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A grade A PF developed in three (15%) cases which did not require further management. A grade B PF developed in one patient and was managed conservatively; the same patient also developed delayed gastric emptying which presented by loss of appetite which led to decreased body weight and improved after 3 months. One case developed abdominal abscess 7×7 cm peripancreatic and was managed conservatively by insertion of pig tail drainage under sonographic guide. Two cases developed wound infection which was improved by repeated dressing.

Four cases were diabetic preoperative, three of them were controlled by oral hypoglycemic and one case was controlled by insulin. Their diabetes mellitus (DM) was not worsening up to 1 year follow-up postoperatively.

Exocrine pancreatic insufficiency is diagnosed in most of the patients with chronic diarrhea/steatorrhea and chronic abdominal pain; doing 3 days stool fat was calculated in two cases with mild form of diarrhea.

The mortality rate was one case who was a female patient of 70 years old who died from myocardial infarction 1 week postoperatively.

The mean hospital stay was 7 days, except for a patient who developed PF grade B and delayed gastric emptying whose hospital stay was prolonged by 1 month.


  Discussion Top


The improvement of diagnostic tools and surgical experience reflected in the management of periampullary tumors. The mortality rates are decreased to less than 5% in specialized centers but the morbidity rates are still high [14],[15]. The PF is one of the most severe complications post-PD, which may lead to several complications such as hemorrhage, septic complications, intra-abdominal collection, re-laparotomy, and prolonged hospital stay [16].

As pancreaticoenteric anastomosis is the Achilles’ heel of PD due to the activation of pancreatic enzymes by enteric secretions so that the risk of PF is hazardous [17],[18]. There are different techniques to avoid pancreatic leakage from pancreaticoenteric anastomosis but unfortunately with no uniform results [19]. As in the literature, the predicable risk factors of pancreatic leakage are texture of the pancreas (soft and friable) and pancreatic duct size (<3 mm) [13], our interesting approach in risky patients depends on the fact that it is possible to remove up to 70% of the pancreas without the development of endocrine abnormalities (subtotal pancreatectomy) [20], after Whipple’s resection if the pancreas was soft and could not hold stitches. Moreover if the pancreatic size did not exceed 3 mm we proceeded to subtotal pancreatectomy and occlusion of the pancreatic duct by a linear stapler.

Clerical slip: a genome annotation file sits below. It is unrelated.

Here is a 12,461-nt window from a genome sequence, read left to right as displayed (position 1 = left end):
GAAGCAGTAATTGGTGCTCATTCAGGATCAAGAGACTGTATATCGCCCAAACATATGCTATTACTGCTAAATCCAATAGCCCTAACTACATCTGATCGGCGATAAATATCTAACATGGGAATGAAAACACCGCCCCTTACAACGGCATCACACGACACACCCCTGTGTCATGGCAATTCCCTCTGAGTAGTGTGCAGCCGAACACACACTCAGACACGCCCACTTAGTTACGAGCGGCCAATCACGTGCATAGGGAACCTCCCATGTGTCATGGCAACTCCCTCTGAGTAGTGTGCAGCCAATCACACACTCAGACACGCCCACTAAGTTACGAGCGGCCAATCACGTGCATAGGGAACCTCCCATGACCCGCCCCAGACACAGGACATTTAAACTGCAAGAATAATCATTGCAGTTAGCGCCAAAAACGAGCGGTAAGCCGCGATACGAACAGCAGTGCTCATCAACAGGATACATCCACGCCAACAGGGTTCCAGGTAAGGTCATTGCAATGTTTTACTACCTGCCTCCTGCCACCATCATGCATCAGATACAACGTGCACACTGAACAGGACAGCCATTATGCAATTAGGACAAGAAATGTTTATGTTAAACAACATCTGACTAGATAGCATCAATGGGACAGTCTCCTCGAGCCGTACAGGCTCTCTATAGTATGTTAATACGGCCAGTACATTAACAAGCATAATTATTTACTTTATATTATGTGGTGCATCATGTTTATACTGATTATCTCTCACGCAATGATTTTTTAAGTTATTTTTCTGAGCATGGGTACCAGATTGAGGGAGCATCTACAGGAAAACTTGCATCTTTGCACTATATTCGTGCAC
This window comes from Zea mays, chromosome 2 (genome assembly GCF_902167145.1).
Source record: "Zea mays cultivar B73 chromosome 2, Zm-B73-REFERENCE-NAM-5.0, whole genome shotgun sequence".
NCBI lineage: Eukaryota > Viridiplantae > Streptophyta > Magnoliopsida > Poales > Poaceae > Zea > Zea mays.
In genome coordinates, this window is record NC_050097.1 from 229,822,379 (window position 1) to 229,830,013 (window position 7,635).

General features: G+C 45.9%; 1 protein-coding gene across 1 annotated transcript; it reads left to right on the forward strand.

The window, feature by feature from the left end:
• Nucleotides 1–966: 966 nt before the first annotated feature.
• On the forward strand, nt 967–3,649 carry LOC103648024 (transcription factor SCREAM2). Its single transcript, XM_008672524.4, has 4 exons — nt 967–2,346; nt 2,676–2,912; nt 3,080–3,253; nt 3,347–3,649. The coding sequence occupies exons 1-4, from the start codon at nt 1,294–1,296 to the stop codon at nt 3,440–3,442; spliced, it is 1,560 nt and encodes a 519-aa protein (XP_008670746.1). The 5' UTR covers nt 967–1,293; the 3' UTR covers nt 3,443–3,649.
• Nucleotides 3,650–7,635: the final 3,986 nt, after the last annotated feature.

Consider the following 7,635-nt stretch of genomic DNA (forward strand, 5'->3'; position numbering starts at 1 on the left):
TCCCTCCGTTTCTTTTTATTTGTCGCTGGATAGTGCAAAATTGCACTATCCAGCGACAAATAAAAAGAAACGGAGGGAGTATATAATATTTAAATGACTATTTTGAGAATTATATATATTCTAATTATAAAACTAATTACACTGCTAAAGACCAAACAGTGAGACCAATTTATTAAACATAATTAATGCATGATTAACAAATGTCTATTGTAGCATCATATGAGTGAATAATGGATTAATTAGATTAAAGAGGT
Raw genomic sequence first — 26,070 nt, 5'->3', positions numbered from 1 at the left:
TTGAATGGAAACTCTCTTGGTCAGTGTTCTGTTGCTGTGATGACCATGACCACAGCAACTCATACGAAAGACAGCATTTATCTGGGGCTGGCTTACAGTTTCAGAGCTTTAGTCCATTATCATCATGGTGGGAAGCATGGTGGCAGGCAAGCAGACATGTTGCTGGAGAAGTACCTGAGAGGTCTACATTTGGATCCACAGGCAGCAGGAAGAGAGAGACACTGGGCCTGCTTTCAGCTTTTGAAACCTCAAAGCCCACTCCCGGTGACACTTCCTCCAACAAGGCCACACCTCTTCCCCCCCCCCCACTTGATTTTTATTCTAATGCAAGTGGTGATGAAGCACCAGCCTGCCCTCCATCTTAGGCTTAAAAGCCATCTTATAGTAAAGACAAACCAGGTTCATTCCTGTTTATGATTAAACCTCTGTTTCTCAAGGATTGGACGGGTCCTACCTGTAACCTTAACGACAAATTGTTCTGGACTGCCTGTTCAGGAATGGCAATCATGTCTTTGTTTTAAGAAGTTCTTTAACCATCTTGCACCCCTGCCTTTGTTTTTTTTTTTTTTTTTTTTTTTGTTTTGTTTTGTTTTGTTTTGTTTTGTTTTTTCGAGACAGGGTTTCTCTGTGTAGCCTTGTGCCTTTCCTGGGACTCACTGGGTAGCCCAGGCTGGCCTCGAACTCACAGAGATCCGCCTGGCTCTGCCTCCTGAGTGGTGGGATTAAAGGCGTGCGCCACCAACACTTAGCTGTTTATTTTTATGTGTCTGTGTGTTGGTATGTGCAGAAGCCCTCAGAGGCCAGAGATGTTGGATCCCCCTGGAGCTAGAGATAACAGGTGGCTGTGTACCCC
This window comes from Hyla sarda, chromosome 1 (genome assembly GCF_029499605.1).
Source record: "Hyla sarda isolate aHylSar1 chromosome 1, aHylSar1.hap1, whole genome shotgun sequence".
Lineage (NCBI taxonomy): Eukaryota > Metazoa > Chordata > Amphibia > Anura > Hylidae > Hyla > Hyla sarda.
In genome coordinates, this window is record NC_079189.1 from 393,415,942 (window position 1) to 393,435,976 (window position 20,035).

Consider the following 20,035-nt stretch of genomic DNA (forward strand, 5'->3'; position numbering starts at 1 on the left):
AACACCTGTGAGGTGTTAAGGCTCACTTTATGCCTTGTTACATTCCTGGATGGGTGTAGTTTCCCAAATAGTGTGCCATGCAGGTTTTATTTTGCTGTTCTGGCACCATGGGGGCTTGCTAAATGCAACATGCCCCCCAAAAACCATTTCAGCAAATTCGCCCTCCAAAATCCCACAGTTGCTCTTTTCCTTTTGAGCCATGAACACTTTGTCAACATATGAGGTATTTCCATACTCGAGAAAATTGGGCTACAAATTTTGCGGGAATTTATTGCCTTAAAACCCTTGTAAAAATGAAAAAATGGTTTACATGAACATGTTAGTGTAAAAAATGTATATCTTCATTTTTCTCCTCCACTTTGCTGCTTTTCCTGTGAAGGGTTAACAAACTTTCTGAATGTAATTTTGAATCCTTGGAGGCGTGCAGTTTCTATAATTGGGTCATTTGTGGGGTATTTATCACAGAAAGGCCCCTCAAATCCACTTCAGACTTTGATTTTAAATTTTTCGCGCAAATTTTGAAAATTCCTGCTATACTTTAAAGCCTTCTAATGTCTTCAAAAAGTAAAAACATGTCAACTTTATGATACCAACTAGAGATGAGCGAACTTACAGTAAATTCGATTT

As pancreaticoenteric anastomosis was avoided, complications of PF were reduced as the activation of pancreatic enzymes would not occur [21]. Also as the size of the remnant pancreas was decreased, the incidence of PF was reduced [22].

In this approach, complications of total pancreatectomy were avoided. DM in these cases is reportedly brittle and difficult to control; also exocrine deficiency will be developed [23],[24].

In comparison with Tabatabei and colleagues pancreaticojejunostomy was done [23].The incidence of fistula is much better in our study, so the overall morbidity and mortality are better. In comparison with other studies of subtotal pancreatectomy [25],[26], there are no difference in early or late results of morbidity and mortality.

In this approach, the risk of PF was reduced. Endocrine complications were not present as in Maqnússon et al. [26] who reported that there was improvement of glucose tolerance after subtotal pancreatectomy. In most of the cases included in the study exocrine abnormalities in the form of diarrhea or abdominal pain was present and were treated accordingly without severe course. Also, the hospital stay was shortened except in one case, so it was advantageous as the patients would need adjuvant chemotherapy; they would receive it in the proper time.

Some authors concluded that subtotal pancreatectomy with stapling is a safe alternative technique in risky patients, which avoids the hazards of PF and decreases its incidence post-PD operation [13].


  Conclusion Top


Subtotal pancreatectomy with stapling is a safe, less complicated, and time-saving approach in risky patients without affecting the oncological principles or long-term survival.

Postoperatively DM does not worsen, and prophylactic enzymes and multivitamins are recommended for patients to control exocrine pancreatic insufficiency.

Many researches on a large number of patients are needed for support this technique.

Financial support and sponsorship

Nil.

Conflicts of interest

There are no conflicts of interest.



 
  References Top

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    Figures

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    Tables

  [Table 1], [Table 2]